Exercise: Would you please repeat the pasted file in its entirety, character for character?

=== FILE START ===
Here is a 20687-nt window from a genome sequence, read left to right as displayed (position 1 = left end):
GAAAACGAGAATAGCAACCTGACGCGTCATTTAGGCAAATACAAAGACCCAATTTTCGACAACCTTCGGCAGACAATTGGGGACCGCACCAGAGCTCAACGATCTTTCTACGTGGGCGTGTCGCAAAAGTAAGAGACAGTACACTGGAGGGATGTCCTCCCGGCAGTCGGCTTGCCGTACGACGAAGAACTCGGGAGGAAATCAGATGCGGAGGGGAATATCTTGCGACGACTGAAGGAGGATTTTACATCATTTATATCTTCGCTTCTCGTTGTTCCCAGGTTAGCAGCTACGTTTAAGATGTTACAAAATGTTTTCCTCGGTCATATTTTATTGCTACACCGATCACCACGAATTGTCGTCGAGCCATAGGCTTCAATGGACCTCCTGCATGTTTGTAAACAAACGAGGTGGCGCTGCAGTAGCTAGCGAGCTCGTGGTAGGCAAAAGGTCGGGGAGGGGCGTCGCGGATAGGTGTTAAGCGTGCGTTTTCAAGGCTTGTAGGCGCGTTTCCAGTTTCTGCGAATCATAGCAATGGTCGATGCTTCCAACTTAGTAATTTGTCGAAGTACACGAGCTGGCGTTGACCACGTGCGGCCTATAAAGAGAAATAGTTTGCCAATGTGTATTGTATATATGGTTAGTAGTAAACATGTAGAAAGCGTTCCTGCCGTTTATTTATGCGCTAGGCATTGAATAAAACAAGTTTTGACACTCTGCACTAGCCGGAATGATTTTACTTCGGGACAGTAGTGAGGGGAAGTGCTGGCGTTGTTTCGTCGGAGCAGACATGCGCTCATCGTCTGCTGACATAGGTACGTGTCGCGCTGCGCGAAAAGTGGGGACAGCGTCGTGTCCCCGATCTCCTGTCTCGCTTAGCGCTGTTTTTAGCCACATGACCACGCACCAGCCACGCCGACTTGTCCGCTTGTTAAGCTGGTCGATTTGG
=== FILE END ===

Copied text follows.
Here is a 20687-nt window from a genome sequence, read left to right as displayed (position 1 = left end):
GAAAACGAGAATAGCAACCTGACGCGTCATTTAGGCAAATACAAAGACCCAATTTTCGACAACCTTCGGCAGACAATTGGGGACCGCACCAGAGCTCAACGATCTTTCTACGTGGGCGTGTCGCAAAAGTAAGAGACAGTACACTGGAGGGATGTCCTCCCGGCAGTCGGCTTGCCGTACGACGAAGAACTCGGGAGGAAATCAGATGCGGAGGGGAATATCTTGCGACGACTGAAGGAGGATTTTACATCATTTATATCTTCGCTTCTCGTTGTTCCCAGGTTAGCAGCTACGTTTAAGATGTTACAAAATGTTTTCCTCGGTCATATTTTATTGCTACACCGATCACCACGAATTGTCGTCGAGCCATAGGCTTCAATGGACCTCCTGCATGTTTGTAAACAAACGAGGTGGCGCTGCAGTAGCTAGCGAGCTCGTGGTAGGCAAAAGGTCGGGGAGGGGCGTCGCGGATAGGTGTTAAGCGTGCGTTTTCAAGGCTTGTAGGCGCGTTTCCAGTTTCTGCGAATCATAGCAATGGTCGATGCTTCCAACTTAGTAATTTGTCGAAGTACACGAGCTGGCGTTGACCACGTGCGGCCTATAAAGAGAAATAGTTTGCCAATGTGTATTGTATATATGGTTAGTAGTAAACATGTAGAAAGCGTTCCTGCCGTTTATTTATGCGCTAGGCATTGAATAAAACAAGTTTTGACACTCTGCACTAGCCGGAATGATTTTACTTCGGGACAGTAGTGAGGGGAAGTGCTGGCGTTGTTTCGTCGGAGCAGACATGCGCTCATCGTCTGCTGACATAGGTACGTGTCGCGCTGCGCGAAAAGTGGGGACAGCGTCGTGTCCCCGATCTCCTGTCTCGCTTAGCGCTGTTTTTAGCCACATGACCACGCACCAGCCACGCCGACTTGTCCGCTTGTTAAGCTGGTCGATTTGG